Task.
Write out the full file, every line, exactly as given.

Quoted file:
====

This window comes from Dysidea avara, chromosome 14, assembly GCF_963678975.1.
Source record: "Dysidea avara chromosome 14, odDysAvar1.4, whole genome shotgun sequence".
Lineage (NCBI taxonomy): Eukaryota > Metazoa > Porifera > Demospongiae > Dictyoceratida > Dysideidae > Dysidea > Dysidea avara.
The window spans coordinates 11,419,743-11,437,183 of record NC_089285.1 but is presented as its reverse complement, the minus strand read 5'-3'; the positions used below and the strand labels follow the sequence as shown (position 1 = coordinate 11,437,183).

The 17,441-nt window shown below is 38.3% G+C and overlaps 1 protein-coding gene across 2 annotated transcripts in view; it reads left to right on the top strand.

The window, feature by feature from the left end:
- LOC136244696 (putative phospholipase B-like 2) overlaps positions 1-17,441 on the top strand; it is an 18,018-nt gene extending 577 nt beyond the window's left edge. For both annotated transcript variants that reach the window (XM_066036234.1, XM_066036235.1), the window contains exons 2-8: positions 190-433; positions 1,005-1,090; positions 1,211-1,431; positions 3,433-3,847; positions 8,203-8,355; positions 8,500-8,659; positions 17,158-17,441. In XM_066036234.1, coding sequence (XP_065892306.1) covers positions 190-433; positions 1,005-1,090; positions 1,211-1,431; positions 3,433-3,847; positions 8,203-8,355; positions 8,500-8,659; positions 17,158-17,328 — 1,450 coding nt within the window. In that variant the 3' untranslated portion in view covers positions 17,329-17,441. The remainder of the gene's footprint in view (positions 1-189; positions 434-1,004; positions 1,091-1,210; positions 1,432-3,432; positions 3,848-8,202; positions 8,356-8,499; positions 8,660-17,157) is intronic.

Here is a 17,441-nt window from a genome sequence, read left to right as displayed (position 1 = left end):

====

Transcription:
This window comes from Dysidea avara, chromosome 14, assembly GCF_963678975.1.
Source record: "Dysidea avara chromosome 14, odDysAvar1.4, whole genome shotgun sequence".
Lineage (NCBI taxonomy): Eukaryota > Metazoa > Porifera > Demospongiae > Dictyoceratida > Dysideidae > Dysidea > Dysidea avara.
The window spans coordinates 11,419,743-11,437,183 of record NC_089285.1 but is presented as its reverse complement, the minus strand read 5'-3'; the positions used below and the strand labels follow the sequence as shown (position 1 = coordinate 11,437,183).

The 17,441-nt window shown below is 38.3% G+C and overlaps 1 protein-coding gene across 2 annotated transcripts in view; it reads left to right on the top strand.

The window, feature by feature from the left end:
- LOC136244696 (putative phospholipase B-like 2) overlaps positions 1-17,441 on the top strand; it is an 18,018-nt gene extending 577 nt beyond the window's left edge. For both annotated transcript variants that reach the window (XM_066036234.1, XM_066036235.1), the window contains exons 2-8: positions 190-433; positions 1,005-1,090; positions 1,211-1,431; positions 3,433-3,847; positions 8,203-8,355; positions 8,500-8,659; positions 17,158-17,441. In XM_066036234.1, coding sequence (XP_065892306.1) covers positions 190-433; positions 1,005-1,090; positions 1,211-1,431; positions 3,433-3,847; positions 8,203-8,355; positions 8,500-8,659; positions 17,158-17,328 — 1,450 coding nt within the window. In that variant the 3' untranslated portion in view covers positions 17,329-17,441. The remainder of the gene's footprint in view (positions 1-189; positions 434-1,004; positions 1,091-1,210; positions 1,432-3,432; positions 3,848-8,202; positions 8,356-8,499; positions 8,660-17,157) is intronic.

Here is a 17,441-nt window from a genome sequence, read left to right as displayed (position 1 = left end):